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Survivors describe horrors of Algeria desert siege

Published on Jan 19, 2013 6:06 AM
A general view shows Algeria's national oil company Sonatrac in In Amenas, deep in Algerian Sahara near the Libyan border, on Jan 18, 2013 as Islamist hostage-takers at a nearby gas field in the area, more than 1,300 kms southeast of the capital Algiers, demanded a prisoner swap and an end to the French military campaign in Mali, a report said. -- PHOTO: AFP

(REUTERS) - A Frenchman spent a day and two nights in terror, boarded up under his bed, certain he would be found and killed. An Algerian radio operator saw his French supervisor's corpse. A Northern Irish engineer saw four truckloads of other hostages blasted to pieces in an Algerian military strike.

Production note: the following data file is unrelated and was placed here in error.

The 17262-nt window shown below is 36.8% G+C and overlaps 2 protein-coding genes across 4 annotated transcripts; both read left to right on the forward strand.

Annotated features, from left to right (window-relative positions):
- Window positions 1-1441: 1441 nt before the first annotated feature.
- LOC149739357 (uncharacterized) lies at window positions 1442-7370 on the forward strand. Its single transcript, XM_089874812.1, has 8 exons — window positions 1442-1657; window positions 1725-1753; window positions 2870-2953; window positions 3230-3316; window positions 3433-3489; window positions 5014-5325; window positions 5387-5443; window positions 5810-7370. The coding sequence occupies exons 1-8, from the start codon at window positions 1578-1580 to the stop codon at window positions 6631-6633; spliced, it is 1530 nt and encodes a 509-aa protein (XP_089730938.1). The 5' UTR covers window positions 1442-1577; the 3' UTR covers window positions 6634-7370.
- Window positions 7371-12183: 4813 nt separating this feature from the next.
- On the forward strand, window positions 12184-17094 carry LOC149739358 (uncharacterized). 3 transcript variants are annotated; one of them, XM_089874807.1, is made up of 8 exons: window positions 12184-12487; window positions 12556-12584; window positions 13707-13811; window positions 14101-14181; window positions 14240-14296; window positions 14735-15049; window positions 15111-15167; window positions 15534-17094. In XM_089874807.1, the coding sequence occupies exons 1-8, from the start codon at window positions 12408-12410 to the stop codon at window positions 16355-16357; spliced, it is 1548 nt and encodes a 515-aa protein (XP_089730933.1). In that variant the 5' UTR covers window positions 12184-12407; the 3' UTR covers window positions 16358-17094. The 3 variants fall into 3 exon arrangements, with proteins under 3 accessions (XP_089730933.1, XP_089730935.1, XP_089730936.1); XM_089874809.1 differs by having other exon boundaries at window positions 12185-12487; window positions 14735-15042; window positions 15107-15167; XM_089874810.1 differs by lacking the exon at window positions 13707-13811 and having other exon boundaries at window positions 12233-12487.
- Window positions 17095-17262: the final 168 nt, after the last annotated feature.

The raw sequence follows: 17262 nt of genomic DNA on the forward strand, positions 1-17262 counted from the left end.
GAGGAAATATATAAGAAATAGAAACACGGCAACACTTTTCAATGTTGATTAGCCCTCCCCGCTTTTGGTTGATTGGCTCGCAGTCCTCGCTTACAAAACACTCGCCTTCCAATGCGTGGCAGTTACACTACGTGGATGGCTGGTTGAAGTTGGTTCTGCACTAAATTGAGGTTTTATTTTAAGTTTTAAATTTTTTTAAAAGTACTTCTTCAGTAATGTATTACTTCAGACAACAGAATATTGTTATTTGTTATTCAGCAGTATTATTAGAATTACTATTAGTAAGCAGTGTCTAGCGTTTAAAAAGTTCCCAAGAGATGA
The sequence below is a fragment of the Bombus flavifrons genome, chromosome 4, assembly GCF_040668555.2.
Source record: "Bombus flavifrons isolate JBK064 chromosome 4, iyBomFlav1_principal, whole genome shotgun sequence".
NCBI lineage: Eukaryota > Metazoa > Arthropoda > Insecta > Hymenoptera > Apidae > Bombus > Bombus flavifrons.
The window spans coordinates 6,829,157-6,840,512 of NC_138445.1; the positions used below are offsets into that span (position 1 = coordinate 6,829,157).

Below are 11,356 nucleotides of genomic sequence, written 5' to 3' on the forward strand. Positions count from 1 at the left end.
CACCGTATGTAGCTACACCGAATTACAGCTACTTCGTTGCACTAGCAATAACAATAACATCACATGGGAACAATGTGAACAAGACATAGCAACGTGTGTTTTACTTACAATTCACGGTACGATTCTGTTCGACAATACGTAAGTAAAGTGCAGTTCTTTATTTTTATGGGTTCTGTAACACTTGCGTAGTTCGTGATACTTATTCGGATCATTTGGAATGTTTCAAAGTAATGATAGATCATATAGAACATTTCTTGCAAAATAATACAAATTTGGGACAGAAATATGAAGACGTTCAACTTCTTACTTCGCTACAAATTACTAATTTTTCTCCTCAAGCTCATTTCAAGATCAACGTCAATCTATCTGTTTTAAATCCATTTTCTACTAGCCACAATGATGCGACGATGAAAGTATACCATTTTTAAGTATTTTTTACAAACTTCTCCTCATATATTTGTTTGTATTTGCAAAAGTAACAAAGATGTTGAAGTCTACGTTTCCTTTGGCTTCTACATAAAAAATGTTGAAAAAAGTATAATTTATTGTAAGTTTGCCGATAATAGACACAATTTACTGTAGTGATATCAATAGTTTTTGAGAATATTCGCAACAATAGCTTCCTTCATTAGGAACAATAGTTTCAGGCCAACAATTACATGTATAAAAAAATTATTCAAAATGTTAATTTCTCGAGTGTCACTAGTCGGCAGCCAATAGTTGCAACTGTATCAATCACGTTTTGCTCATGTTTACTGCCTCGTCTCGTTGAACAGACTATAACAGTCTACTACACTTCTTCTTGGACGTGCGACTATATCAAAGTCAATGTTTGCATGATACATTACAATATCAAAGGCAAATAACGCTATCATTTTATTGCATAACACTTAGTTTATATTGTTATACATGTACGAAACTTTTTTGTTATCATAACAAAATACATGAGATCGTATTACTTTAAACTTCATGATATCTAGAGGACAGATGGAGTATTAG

The siege of a natural gas plant deep in the remote Sahara desert of Algeria is not yet over, but the stories of survivors so far contain tales of shattering trauma that experts say may never heal.

Hundreds of Algerians and scores of foreigners were trapped inside the gas complex captured by gunmen before dawn on Wednesday.

Although official accounts are contradictory and the fates of many are still unknown, Algerian officials say as many as 30 Algerian and foreign hostages may have been killed and potentially dozens of foreigners remain unaccounted for.

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